“This is something that Miyamoto told me that he was expecting. ‘Show me your colour,’ he told me. ‘Show me how far you can go. I want to see something different.’ Knowing that he was expecting something that would surprise him, it’s not so easy to live with. It’s a goal that can overshadow you easily. I would say that I was in front of this IP with a lot of respect, but also with the strong will to show my perspective.”
If I learned one thing working with Nintendo it’s never to restrain yourself.
Davide Soliani, Ubisoft Milan
Presented with this task, it’s easy to play it safe. To not try to rock the boat too hard, in fear of tipping the whole thing over and losing access this world to which you’ve been gifted. Something Soliani railed against, determined to both surprise and delight Miyamoto and co.
“If I learned one thing working with Nintendo it’s never to restrain yourself,” he says. “It’s always better to dare. Worst case scenario, they say no. But at the same time they want to be surprised. Otherwise they will make the game themselves. So they really want you to try. Of course if you go to them and propose something completely out of the box and vulgar, this would be stupidity. But if you propose something surprising, even if it’s very odd, they will take it into consideration. As long as there’s a good reason or logic behind it.
“So now I never restrain myself. The phantom, the third boss in the game, I had been waiting twenty years to make this boss battle.
“The whole idea started with the phantom trying to piss off Mario, and I said ‘They will never say okay to something like that’, but in the end they did. So it’s always better to try.”
Again and again, Soliani comes back to how his passion for Nintendo’s franchises is what allowed him to succeed at this daunting task. But at Ubisoft Milan Soliani is also surrounded by other games fans. Those who got into the industry because of their love of gaming.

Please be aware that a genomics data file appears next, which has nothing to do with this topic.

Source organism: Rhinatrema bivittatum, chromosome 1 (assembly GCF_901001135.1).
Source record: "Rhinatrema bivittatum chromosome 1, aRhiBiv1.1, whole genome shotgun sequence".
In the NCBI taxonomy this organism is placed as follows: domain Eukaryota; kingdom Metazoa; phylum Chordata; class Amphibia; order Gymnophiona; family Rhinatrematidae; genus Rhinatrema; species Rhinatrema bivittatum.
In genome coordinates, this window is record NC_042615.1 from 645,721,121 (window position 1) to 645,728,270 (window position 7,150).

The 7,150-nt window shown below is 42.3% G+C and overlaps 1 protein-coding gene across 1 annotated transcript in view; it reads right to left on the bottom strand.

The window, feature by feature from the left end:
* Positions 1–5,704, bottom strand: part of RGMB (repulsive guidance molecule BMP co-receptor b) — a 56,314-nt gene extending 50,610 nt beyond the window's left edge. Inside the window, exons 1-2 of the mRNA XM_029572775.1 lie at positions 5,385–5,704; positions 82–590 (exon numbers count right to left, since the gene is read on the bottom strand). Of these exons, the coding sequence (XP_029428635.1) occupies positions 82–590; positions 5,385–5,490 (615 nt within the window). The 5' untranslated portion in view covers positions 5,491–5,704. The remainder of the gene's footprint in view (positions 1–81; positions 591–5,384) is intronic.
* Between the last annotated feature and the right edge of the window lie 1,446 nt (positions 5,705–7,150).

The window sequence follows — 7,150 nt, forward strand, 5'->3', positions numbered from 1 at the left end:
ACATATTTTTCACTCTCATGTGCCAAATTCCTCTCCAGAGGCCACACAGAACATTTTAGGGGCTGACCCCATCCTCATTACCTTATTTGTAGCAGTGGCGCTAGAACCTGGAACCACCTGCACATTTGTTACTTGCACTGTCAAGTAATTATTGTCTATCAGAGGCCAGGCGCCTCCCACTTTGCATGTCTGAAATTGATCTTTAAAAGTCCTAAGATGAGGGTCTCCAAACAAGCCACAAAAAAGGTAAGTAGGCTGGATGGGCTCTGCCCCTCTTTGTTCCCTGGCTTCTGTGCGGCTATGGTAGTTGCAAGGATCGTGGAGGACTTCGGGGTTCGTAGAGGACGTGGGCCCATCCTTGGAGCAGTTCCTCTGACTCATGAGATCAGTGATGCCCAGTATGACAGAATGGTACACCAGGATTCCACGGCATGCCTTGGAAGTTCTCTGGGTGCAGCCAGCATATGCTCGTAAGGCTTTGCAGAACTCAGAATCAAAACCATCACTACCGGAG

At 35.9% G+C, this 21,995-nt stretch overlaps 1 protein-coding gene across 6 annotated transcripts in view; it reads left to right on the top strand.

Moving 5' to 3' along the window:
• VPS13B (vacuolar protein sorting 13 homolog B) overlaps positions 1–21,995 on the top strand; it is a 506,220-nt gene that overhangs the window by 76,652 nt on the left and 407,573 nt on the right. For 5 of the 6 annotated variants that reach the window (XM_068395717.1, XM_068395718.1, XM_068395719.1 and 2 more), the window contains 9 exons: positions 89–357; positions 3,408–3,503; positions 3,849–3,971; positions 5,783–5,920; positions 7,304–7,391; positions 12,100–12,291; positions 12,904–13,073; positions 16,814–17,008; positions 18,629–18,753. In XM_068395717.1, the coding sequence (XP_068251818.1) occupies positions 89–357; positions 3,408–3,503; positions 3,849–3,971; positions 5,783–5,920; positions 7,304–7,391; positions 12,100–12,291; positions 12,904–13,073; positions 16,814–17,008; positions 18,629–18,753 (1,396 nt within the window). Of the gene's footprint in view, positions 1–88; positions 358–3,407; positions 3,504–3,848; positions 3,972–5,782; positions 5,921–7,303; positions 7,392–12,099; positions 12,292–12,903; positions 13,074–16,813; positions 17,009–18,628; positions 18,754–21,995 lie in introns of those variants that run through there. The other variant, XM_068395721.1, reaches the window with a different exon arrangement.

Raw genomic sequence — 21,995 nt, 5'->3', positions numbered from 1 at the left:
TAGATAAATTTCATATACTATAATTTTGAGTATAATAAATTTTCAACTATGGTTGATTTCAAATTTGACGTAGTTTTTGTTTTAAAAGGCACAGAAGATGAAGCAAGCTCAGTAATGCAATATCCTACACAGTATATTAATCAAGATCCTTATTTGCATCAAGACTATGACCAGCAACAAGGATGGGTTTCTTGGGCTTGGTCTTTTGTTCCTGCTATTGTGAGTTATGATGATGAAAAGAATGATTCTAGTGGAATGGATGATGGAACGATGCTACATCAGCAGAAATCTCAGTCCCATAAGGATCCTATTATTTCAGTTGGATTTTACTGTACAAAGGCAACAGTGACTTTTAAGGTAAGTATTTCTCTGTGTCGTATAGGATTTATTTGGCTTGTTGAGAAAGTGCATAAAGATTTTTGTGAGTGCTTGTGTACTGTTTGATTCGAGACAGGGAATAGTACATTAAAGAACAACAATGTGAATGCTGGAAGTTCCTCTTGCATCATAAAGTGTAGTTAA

“We’re not very formal as people in games development,” he explains. “For example, in our brainstorming sessions we don’t care if you’re a designer, or an animator or a programmer. We want people participating. What we do normally is have a mixture of people. Yes, in the end I will guide and direct everything, but I don’t care if a designer is telling me ‘What about this?’ and his idea is better than mine, I will say ‘Yes, let’s go for that’.
“We are completely open. The animators were autonomously proposing creative situations, such as Luigi dabbing, which spread all over the internet. I think that we are encouraging this mood where people were not afraid to propose something. It’s a very hard working environment and I’m asking a lot of people. I’m not saying, ‘Take your time’. No no no. I want them to really work. That’s why we are trying to find people with a lot of passion. A holy flame burning in their chest. I want them to ask more of me. We are encouraging that.”
With years-long development cycles, however, it can be easy for that flame to falter. Is this something that can be prevented? And if so, how?
“I don’t know,” Soliani admits. “I have goals in my life that I would like to fulfill. Even if they sound totally crazy, I always work to make them possible – and this is one of those dreams. Mario + Rabbids is definitely something that, even talking about it four years ago, I would have laughed about one day being real.
“But the first thing that a designer or someone working in this industry should learn is about receiving criticism. That’s the hardest thing to learn as a designer. Not going to an academy, not reading a book, not knowing how to use the tools, but accepting criticism. If you finally achieve learning that, the rest is so much easier.”